So this bokeh, what is it then?


In photography, bokeh is the aesthetic quality of the blur produced in the out-of-focus parts of an image produced by a lens. Bokeh has been defined as “the way the lens renders out-of-focus points of light”.

Wikipedia

Clisson in Black and White.

Clisson is one of those pittoresque little market towns that France is famous for, except for three days a year when Heavy Metal fans come for the Hellfest and celebrate the late demi-god Lemmie! When these photos were taken, it wasn’t one of those three days and you could “quietly” breath in the tranquility and history of the place.

On a Friday morning there is the weekly market that I love going to but haven’t been able to go for ages as I’m no longer doing shift work. I would wander along the food stalls and have a few favourite places to stop and be seperated from my money for some wonderful produce. I’m talking about the good stuff… The kind of stuff that makes a foodie drool with pleasure. The place not to go when you’re hungry… I’m so weak!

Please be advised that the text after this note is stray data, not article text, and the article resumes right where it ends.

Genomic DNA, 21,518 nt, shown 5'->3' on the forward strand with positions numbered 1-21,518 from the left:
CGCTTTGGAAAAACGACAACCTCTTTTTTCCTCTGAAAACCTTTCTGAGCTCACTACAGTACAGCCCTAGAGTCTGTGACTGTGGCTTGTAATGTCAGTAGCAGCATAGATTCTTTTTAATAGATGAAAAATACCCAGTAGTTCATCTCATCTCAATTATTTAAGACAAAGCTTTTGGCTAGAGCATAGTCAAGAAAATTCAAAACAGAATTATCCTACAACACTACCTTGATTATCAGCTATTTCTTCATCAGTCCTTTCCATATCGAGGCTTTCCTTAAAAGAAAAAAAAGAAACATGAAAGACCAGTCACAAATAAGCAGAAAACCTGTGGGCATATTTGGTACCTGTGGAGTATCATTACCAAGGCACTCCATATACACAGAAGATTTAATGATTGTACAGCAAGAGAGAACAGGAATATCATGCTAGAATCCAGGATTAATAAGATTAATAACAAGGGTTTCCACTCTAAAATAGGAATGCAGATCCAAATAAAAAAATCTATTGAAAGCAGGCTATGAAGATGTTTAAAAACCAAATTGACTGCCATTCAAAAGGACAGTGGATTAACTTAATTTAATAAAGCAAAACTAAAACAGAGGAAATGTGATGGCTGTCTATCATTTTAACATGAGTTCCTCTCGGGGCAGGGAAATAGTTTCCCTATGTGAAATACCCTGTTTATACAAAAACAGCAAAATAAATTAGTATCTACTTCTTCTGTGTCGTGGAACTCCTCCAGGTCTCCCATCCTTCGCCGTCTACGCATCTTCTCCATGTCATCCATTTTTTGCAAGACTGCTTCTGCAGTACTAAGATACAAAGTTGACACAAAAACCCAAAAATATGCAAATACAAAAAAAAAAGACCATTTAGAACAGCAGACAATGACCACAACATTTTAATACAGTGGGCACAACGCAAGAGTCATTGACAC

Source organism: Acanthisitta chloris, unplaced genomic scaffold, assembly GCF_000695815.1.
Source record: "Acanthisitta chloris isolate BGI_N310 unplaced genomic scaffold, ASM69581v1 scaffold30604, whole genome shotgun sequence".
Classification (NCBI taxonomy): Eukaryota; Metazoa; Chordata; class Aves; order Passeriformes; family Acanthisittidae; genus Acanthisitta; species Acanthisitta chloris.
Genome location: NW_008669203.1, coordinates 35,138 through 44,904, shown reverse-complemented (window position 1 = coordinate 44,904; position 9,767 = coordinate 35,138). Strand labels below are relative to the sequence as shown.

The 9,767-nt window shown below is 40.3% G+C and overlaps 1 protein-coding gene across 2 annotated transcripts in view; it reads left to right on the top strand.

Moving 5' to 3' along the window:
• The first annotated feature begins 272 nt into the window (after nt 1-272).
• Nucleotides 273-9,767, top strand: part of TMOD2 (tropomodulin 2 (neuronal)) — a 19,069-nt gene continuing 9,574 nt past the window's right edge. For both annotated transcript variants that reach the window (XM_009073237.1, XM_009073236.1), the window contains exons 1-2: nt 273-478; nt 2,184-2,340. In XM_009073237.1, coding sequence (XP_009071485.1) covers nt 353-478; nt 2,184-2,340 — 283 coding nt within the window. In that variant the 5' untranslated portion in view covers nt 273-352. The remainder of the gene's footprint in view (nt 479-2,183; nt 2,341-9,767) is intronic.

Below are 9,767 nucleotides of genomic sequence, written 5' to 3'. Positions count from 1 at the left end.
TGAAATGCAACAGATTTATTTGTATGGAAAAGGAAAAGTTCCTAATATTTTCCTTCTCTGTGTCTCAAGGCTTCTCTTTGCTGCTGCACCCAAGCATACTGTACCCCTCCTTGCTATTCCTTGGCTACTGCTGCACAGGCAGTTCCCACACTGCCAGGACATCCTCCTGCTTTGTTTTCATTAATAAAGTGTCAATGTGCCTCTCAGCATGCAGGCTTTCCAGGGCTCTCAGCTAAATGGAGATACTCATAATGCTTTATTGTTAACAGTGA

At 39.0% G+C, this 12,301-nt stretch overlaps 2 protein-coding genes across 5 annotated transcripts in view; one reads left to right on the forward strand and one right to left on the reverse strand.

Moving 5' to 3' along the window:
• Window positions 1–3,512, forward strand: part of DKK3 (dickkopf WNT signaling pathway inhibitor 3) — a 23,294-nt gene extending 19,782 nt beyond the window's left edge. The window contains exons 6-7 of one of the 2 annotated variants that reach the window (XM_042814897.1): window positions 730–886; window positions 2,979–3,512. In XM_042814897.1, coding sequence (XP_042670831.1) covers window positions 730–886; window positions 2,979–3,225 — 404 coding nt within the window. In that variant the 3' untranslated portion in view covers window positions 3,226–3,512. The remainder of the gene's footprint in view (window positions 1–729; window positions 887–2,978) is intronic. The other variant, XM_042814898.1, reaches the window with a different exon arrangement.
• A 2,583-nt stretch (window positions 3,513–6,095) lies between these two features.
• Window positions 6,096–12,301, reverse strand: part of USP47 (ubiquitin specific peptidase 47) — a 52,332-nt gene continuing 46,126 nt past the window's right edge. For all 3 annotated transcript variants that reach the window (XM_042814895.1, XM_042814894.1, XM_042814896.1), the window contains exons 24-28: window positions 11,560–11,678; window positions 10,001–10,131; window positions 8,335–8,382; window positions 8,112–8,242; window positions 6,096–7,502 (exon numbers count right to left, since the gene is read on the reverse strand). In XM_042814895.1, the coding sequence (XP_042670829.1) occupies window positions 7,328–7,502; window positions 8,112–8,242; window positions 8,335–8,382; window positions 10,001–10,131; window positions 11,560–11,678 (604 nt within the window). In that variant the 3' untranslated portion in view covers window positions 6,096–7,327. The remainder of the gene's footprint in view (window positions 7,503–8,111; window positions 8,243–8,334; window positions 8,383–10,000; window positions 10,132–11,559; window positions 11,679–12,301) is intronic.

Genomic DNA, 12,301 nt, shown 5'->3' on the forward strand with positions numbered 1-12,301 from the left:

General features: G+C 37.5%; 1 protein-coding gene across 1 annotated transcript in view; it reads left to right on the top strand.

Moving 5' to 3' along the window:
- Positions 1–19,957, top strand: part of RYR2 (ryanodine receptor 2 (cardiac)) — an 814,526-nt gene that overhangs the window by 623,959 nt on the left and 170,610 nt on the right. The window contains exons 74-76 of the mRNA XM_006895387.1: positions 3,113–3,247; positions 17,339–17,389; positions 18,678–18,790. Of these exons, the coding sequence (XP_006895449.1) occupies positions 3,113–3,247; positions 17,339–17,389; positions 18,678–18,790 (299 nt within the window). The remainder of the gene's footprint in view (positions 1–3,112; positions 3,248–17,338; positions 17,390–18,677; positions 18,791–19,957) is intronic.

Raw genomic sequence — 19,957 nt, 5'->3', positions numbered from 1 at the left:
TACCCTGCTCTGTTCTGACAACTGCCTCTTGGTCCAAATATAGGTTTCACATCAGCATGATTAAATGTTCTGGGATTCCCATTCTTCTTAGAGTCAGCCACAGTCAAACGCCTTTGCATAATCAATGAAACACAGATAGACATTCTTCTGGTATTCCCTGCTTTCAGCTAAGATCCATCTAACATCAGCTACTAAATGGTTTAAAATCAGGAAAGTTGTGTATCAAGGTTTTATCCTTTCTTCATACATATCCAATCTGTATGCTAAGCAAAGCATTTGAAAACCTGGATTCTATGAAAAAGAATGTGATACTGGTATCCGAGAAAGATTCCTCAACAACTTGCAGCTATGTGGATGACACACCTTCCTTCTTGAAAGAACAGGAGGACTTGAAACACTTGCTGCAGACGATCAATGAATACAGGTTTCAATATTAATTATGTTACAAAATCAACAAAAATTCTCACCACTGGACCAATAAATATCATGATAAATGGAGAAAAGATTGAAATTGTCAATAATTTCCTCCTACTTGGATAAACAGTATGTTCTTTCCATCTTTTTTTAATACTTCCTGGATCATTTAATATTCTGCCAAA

I spent about two hours in Clisson before going off to Nantes to meet other photographers for a “photowalk,” just to see what I could get and to try and see a familiar place in a new way. It ended up falling through but I met other friends for an impromtu picnic. I’d been wanting to see Clisson again and try out the X100F and the Canon 6D with the Helios 44-2.

This first series of photos were taken on the Fujifilm X100F, and the 35mm equivalent lens and I was after trying to get some wider shots so you can get a feel for the place.

The second series will be more about how I see the place, and more in my style. IE the place where I seem to be on my photographic journey at the moment. That doesn’t mean that these black and white shots aren’t me. They are. And the editing is a reflection of me too. But I do love getting closer. You’ll see when you read the next article!